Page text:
Wednesday, January 9, 2008

Schools Search for Weaknesses, not Strengths

"The authority of those who teach is often an obstacle to those who want to learn." - Cicero

As a former teacher, author of a book on learning and father of several children, I have long believed that most children are bright, gifted, and talented in their own ways. However, the more I learn about the public schools, the more I realize that they are set up to seek out and label children's weaknesses or, as they like to call them, "disabilities," but not to identify or develop children's talents or gifts.

What's going on? The schools are not what they claim to be. The above tells us that the schools are not looking for "Excellence," as they say, but are actively working to prevent children from reaching their highest potential, seeking mass mediocrity instead.

One of the school system's first official priorities (after babysitting) is to sort and label our children for government purposes. Here, the schools work in ways that are opposed to what parents want them to do. Schools make extra money (lots of it) by diagnosing "disabilities." The schools have what they call, "the bounty system" to get thousands per "diagnosis," from the state, even though the diagnoses are often made on flimsy grounds. Corrupt? You bet.

Strangely, there is no incentive for identifying a child's strengths or gifts or talents. Therefore, schools no longer look for those strengths. In fact, if a child is able to read well in first or second grade, s/he is sometimes penalized. I've even heard from a parent who was told by a teacher that for her to teach her child to read at age four or five was "child abuse." How insane can it get!
On examining my own habits, I notice that I have several "disorders." While school was about sitting still, I was about moving and doing things, so my school could have labeled me ADD if that diagnosis had existed back then. I do not remember names well, so am I brain defective? I do not keep a checkbook straight, so am I "sequence challenged?" I tend to begin in the middle of projects and work toward both ends, etc. If I were in public school today, my diagnosis might be, "Learning Disabilities." That would make a bundle for the school, but I believe it would damage me.

Today, we know that there are different kinds of intelligence and multiple ways of learning. Following our strengths leads us to work we enjoy and lives that are fulfilling, while we avoid doing things we are not good at and don't enjoy. For example: I was (among other occupations) a competent and happy farmer, but no amount of training would turn me into an accountant.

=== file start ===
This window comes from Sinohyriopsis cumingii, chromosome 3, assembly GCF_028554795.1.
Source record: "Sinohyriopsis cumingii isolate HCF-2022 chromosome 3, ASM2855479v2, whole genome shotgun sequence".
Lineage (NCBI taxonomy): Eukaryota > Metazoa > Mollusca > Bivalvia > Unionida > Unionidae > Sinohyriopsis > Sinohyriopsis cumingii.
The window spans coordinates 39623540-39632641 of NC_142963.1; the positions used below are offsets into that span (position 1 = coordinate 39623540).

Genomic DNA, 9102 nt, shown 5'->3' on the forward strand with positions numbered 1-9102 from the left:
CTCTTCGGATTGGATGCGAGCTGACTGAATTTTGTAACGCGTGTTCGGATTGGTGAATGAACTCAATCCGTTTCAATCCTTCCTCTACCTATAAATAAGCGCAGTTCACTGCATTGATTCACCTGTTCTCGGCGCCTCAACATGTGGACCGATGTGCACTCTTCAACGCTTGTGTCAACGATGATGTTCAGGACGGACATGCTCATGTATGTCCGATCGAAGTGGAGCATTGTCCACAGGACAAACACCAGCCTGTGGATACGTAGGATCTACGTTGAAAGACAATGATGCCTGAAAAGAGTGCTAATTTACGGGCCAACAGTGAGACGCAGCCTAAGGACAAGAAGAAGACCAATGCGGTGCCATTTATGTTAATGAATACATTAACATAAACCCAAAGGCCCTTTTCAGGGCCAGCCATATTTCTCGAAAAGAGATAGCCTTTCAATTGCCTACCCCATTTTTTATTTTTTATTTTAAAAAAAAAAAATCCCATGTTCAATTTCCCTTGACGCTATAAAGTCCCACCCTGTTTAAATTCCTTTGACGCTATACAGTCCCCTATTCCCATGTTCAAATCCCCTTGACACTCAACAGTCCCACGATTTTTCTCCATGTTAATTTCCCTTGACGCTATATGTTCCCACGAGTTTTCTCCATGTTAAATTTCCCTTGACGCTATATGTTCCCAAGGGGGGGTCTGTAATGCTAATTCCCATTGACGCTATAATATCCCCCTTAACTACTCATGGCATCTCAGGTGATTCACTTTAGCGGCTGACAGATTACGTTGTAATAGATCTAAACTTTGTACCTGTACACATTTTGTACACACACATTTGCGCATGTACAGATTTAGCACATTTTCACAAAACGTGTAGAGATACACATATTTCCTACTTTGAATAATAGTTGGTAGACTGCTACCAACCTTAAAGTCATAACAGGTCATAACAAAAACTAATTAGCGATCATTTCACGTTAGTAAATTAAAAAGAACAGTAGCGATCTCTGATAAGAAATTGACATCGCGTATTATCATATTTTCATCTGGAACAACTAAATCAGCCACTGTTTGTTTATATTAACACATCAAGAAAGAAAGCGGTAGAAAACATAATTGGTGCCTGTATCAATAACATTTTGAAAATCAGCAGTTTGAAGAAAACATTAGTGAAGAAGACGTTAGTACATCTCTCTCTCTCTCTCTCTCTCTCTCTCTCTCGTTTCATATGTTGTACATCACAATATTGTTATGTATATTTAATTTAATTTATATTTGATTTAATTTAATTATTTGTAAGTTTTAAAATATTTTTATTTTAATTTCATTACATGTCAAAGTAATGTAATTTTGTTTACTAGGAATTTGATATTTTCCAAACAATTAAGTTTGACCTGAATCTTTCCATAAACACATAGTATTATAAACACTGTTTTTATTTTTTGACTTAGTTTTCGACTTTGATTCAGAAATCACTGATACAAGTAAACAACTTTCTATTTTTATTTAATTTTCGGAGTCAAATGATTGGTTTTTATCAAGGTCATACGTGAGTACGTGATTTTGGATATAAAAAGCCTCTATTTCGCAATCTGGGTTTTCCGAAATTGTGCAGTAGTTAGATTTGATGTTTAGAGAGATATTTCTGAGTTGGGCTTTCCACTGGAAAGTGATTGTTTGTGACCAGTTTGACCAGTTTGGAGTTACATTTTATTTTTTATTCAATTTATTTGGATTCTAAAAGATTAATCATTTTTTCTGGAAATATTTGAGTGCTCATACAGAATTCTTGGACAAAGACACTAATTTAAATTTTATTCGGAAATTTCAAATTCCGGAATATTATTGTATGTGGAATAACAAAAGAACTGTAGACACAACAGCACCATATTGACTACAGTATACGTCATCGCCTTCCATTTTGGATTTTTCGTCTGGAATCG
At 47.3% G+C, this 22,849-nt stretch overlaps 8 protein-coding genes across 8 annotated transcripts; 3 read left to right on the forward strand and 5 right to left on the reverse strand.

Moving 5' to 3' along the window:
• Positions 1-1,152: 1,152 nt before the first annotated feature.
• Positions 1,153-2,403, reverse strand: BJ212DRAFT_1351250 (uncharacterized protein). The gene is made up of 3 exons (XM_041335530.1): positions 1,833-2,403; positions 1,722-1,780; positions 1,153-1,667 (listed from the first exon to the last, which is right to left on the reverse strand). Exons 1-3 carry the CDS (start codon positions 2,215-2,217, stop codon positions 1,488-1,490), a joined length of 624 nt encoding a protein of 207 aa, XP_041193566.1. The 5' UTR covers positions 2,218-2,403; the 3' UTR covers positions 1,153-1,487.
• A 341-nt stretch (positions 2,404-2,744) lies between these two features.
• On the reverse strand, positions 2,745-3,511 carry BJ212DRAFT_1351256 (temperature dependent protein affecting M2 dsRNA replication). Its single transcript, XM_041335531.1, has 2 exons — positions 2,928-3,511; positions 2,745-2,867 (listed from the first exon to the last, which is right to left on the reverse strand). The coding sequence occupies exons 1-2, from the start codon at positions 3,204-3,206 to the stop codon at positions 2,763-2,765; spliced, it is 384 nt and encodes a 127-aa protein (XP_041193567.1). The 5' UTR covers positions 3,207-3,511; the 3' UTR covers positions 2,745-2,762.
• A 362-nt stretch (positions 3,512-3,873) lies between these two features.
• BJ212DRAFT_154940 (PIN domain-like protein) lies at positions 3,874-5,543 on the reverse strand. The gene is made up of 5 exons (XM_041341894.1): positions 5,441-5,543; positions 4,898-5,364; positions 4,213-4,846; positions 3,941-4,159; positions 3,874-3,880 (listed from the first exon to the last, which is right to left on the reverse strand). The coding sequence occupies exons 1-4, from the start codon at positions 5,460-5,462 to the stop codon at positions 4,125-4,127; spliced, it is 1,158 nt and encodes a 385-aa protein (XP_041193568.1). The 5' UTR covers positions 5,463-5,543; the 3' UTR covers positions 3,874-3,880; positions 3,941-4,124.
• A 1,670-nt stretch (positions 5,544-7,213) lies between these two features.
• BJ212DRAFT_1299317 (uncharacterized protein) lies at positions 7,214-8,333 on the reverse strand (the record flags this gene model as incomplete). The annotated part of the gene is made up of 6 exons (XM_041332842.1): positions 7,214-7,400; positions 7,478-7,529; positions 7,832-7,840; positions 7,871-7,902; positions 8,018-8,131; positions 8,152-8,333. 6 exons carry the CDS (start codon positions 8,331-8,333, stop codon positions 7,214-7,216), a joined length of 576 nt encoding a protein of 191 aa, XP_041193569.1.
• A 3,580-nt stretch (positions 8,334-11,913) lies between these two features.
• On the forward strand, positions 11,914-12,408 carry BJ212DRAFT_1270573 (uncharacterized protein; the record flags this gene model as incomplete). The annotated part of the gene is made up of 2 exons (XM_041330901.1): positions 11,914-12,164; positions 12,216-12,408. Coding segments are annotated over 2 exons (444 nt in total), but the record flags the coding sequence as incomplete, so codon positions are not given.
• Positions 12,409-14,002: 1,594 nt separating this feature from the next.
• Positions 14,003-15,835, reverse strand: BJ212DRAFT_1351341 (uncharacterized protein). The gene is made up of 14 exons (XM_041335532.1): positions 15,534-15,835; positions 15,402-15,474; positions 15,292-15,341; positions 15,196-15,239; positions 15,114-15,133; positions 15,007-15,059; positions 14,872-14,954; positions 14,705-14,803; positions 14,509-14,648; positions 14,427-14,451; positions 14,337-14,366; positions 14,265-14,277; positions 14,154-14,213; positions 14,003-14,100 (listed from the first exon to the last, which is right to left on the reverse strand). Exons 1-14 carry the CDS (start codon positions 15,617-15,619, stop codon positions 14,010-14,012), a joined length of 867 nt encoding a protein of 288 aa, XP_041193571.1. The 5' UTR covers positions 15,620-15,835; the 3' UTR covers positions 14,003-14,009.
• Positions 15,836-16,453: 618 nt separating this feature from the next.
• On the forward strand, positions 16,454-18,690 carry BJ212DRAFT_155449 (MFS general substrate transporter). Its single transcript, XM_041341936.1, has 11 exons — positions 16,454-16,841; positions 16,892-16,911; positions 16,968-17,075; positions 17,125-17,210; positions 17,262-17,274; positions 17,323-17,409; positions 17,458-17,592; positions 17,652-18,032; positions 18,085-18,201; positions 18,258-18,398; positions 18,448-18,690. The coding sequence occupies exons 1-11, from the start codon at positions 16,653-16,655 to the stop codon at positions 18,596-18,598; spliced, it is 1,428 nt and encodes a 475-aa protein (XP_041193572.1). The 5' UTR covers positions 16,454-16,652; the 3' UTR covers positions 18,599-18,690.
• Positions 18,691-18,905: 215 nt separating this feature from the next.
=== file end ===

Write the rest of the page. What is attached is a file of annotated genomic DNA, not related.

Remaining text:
But the one-size-fits-all school system wants to turn out uniform and predictable people instead of diverse individuals. It does so by claiming that differences from the norms (even artificial ones) are "disabilities." By today's perverse rules, Edison, Einstein, Churchill, Warren Buffet and a host of other successful creative people would be part of the Special Ed food chain, dying on the vines of boredom and neglect, never to be heard from. As Mark Twain wrote, "Public school does not want the cream to rise." If you have bright children, be warned.

Public school's politically correct motto seems to be: "No winners, no losers; all are part of the mediocre middle." Not only does the government want a middle mass, but those who diagnose children are trained to seek disabilities, but are not trained to find kids' gifts and/or talents. The schools have phased out programs for gifted children and are instead concentrating on, and promoting, their alphabet soup of "disorders."

Is there any good news? Yes. While the schools ignore children's strengths, there is Great Potential, Inc (, a publishing company that can help parents find their children's strengths. Their latest offering is about the misdiagnoses that their authors claim happen far too often. Great Potential says, "As a result of misdiagnoses, we are unnecessarily medicating many of our best and brightest youth with drugs like Ritalin, Prozac, Lithium, and Paxil, and counseling them inappropriately. Such treatments may diminish their intellectual potential."

Ned Vare is an architectural designer and author; former private school teacher, businessman, and elected official.


Karen said...

As always Ned,you are on! Look forward to reading your book.

mamazee said...

"Schools make extra money (lots of it) by diagnosing "disabilities." The schools have what they call, "the bounty system" to get thousands per "diagnosis," from the state, even though the diagnoses are often made on flimsy grounds. Corrupt? You bet."
Technically yes we do get extra money , but generally those students cost us (and by extension the other students)
-in terms of TA staffing etc- more money than they add to the budget . Also it is not like increases to the school budget go into teachers' pockets- they must be spent on curricular costs in the school. I should mention that this is the case where I am- Canada, and that I'm a school administrator by profession who homeschools his children and has at least one with special needs. (um, this is written by my husband on my blogger account!)

Ned Vare said...

Answering mamazee:
"Technically, yes, we do get extra money." I rest my case.
Also, you say, "those students cost us." Sorry, the schools do not pay the cost of anything, the taxpayers do.
In CT, teachers' pay accounts for about two thirds of school budgets. Therefore budget increases go directly into teachers' pockets.